If we fast forward five years and assume that the person making $40,000/year asks to make $50,000/year, the company is going to want to justify the additional cost. If the employee's output is 5% better than 5 years ago, the company is getting more value as they are making $105,000 instead of $100,000 per year. But it's costing the company an extra $10,000 in payroll to make $5,000 in revenue. This is a poor return on investment.

While this is a straight-forward example, calculating value is usually very difficult for employees who are not salespeople. This is because it's hard to connect the employee's efforts to revenue and profits for the company. For many positions, it can be hard to determine if an experienced person is providing more value than a non-experienced person. This can be especially true with unskilled labor positions. 

For the hourly retail employee that was mentioned in the article that I read, if she were to receive a 10% raise from $15.00/hr to $16.50/hr, would she produce more value for the company? It's difficult to say for sure. And when the value isn't easily quantifiable, the company is going to have a hard time justifying the additional labor cost.

 The second thing that the company must consider is the cost of replacing the employee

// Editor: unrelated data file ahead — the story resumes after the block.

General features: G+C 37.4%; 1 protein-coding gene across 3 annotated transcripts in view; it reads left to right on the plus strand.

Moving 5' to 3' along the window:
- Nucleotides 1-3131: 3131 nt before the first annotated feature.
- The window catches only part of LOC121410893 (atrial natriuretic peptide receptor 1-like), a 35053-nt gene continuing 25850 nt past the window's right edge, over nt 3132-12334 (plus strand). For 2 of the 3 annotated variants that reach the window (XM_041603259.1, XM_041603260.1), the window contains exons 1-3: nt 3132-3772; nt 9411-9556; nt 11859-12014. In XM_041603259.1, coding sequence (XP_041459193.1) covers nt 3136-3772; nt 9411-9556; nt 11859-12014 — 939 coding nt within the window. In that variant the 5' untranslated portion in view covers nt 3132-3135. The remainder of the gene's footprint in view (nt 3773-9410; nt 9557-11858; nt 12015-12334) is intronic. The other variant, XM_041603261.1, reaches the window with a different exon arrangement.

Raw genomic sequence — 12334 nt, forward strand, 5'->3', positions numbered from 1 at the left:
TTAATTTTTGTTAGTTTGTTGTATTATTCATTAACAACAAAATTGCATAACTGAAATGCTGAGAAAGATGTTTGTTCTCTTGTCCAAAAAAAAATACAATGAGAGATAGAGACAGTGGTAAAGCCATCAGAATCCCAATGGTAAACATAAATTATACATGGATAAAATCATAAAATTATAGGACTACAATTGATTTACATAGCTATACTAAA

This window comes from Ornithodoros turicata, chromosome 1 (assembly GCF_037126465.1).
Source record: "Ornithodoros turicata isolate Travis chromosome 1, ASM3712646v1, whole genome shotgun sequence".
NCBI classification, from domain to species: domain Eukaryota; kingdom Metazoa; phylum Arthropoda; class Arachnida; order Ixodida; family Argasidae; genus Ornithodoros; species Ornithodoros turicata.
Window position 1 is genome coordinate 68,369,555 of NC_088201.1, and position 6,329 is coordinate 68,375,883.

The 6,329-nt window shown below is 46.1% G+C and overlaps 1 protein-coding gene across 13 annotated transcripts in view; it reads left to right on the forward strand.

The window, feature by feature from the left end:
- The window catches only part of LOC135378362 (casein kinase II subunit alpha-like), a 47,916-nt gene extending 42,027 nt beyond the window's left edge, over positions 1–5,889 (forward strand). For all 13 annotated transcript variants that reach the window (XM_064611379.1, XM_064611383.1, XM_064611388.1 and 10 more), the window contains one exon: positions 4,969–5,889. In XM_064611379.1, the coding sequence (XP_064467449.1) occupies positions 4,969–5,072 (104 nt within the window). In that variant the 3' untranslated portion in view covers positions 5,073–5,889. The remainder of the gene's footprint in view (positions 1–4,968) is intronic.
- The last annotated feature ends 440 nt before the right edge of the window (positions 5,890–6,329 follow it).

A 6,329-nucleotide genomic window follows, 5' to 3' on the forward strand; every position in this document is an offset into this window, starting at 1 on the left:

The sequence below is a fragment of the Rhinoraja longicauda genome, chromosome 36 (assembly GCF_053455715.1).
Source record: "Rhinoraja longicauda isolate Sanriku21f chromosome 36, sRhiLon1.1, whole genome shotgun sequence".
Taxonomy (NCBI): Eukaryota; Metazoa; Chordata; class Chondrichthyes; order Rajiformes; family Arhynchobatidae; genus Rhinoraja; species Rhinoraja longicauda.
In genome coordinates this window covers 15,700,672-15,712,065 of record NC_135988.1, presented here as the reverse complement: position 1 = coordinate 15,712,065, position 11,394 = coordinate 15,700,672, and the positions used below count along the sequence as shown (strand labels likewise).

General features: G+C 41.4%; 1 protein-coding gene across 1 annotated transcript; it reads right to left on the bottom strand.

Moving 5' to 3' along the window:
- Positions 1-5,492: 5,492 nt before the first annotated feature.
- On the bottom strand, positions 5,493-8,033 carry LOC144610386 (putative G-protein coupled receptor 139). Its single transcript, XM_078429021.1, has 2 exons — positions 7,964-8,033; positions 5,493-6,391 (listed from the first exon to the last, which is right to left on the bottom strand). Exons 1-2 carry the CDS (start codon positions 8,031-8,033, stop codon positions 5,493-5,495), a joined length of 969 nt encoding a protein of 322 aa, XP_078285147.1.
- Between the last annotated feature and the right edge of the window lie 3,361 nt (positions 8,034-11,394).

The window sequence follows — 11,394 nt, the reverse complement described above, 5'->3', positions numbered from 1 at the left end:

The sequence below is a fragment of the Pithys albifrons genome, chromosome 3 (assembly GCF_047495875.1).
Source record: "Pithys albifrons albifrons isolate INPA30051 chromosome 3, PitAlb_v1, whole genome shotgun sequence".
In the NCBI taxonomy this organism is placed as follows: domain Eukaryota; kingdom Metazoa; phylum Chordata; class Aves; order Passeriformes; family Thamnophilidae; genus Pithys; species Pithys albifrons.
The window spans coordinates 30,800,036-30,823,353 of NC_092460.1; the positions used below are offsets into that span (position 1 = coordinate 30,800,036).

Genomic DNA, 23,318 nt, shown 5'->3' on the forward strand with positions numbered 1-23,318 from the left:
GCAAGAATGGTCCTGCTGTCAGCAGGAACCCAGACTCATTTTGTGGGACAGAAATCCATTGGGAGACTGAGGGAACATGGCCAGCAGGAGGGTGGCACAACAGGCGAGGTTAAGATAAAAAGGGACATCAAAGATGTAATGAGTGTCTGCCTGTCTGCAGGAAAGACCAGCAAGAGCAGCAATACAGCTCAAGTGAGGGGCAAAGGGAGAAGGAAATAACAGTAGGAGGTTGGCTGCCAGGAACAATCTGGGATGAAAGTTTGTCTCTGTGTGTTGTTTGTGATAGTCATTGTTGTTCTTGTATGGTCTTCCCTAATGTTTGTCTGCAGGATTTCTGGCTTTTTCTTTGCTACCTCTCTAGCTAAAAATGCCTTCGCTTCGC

By not giving the retail employee a raise to $16.50/hr, the company risks the employee quitting. The question that the company will ask is, does the hire salary cost outweigh the cost of hiring a new employee? If the company can hire a new employee for $15.00/hr and they don't have to spend much to train the employee, it might be worth it to allow the experience employee to quit.

But chances are, even if the cost of finding a new employee would exceed paying the current employee more, the company still may not be willing to pay more. Because it is so challenging to assess the value created for each employee, the company may run into a risk of compensation inflation. This could occur when one employee feels that they deserve a raise based on tenure, and then other employees request a raise simply because someone else got a raise. To avoid payroll inflation, a company may choose to allow the more experience person to quit. Also, the company is used to dealing with people quitting and it's rarely detrimental to the business. But there is a way to receive a raise, and that's through the creation of value.

If you want more money, deliver more value 

The easiest way to justify a higher salary is through value creation, not simply by staying with a company for a long period of time. If you're looking for a raise, you'll need to demonstrate how you've provided value, and how your additional cost (above that of someone that they could hire today) is justified. And if you're looking for a promotion, you'll have to demonstrate how you've provided a significant increase in value, which is frequently demonstrated through a significant increase in your scope of work and responsibilities. But if you are being paid below the market value or your added value isn't being recognized, it may be time to find an organization that does value all that you have to offer.

Post a Comment

Previous Post Next Post